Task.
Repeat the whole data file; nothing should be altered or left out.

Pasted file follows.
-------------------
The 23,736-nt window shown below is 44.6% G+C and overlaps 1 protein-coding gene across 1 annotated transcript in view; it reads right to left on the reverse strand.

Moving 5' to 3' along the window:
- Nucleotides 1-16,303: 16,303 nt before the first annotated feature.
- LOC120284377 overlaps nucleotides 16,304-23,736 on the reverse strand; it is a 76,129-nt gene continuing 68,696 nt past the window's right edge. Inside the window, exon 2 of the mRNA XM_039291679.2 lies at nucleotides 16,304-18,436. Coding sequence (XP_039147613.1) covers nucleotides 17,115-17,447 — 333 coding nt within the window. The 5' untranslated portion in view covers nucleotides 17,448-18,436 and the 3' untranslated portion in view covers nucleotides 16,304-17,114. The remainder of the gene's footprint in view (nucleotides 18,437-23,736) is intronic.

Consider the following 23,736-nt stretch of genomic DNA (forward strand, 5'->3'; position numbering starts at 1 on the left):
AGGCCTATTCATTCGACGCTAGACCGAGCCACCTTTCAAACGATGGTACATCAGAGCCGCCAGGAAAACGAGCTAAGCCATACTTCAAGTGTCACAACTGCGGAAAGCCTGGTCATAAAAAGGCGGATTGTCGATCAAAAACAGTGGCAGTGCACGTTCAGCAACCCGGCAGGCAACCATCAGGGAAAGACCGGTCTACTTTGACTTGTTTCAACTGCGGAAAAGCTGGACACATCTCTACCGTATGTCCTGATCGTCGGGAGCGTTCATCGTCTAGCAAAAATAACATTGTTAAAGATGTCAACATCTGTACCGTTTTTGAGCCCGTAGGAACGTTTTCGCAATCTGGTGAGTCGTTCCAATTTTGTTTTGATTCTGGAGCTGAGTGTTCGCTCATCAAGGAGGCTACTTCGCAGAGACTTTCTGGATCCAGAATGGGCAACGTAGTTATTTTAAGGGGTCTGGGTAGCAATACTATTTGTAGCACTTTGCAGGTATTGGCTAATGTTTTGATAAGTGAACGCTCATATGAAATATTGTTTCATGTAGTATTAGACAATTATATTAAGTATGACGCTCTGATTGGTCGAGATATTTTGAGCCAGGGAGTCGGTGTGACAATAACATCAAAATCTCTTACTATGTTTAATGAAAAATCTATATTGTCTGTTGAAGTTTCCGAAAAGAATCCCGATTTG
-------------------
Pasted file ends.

The 23,736-nt window shown below is 44.6% G+C and overlaps 1 protein-coding gene across 1 annotated transcript in view; it reads right to left on the reverse strand.

Moving 5' to 3' along the window:
- Nucleotides 1-16,303: 16,303 nt before the first annotated feature.
- LOC120284377 overlaps nucleotides 16,304-23,736 on the reverse strand; it is a 76,129-nt gene continuing 68,696 nt past the window's right edge. Inside the window, exon 2 of the mRNA XM_039291679.2 lies at nucleotides 16,304-18,436. Coding sequence (XP_039147613.1) covers nucleotides 17,115-17,447 — 333 coding nt within the window. The 5' untranslated portion in view covers nucleotides 17,448-18,436 and the 3' untranslated portion in view covers nucleotides 16,304-17,114. The remainder of the gene's footprint in view (nucleotides 18,437-23,736) is intronic.

Consider the following 23,736-nt stretch of genomic DNA (forward strand, 5'->3'; position numbering starts at 1 on the left):
AGGCCTATTCATTCGACGCTAGACCGAGCCACCTTTCAAACGATGGTACATCAGAGCCGCCAGGAAAACGAGCTAAGCCATACTTCAAGTGTCACAACTGCGGAAAGCCTGGTCATAAAAAGGCGGATTGTCGATCAAAAACAGTGGCAGTGCACGTTCAGCAACCCGGCAGGCAACCATCAGGGAAAGACCGGTCTACTTTGACTTGTTTCAACTGCGGAAAAGCTGGACACATCTCTACCGTATGTCCTGATCGTCGGGAGCGTTCATCGTCTAGCAAAAATAACATTGTTAAAGATGTCAACATCTGTACCGTTTTTGAGCCCGTAGGAACGTTTTCGCAATCTGGTGAGTCGTTCCAATTTTGTTTTGATTCTGGAGCTGAGTGTTCGCTCATCAAGGAGGCTACTTCGCAGAGACTTTCTGGATCCAGAATGGGCAACGTAGTTATTTTAAGGGGTCTGGGTAGCAATACTATTTGTAGCACTTTGCAGGTATTGGCTAATGTTTTGATAAGTGAACGCTCATATGAAATATTGTTTCATGTAGTATTAGACAATTATATTAAGTATGACGCTCTGATTGGTCGAGATATTTTGAGCCAGGGAGTCGGTGTGACAATAACATCAAAATCTCTTACTATGTTTAATGAAAAATCTATATTGTCTGTTGAAGTTTCCGAAAAGAATCCCGATTTG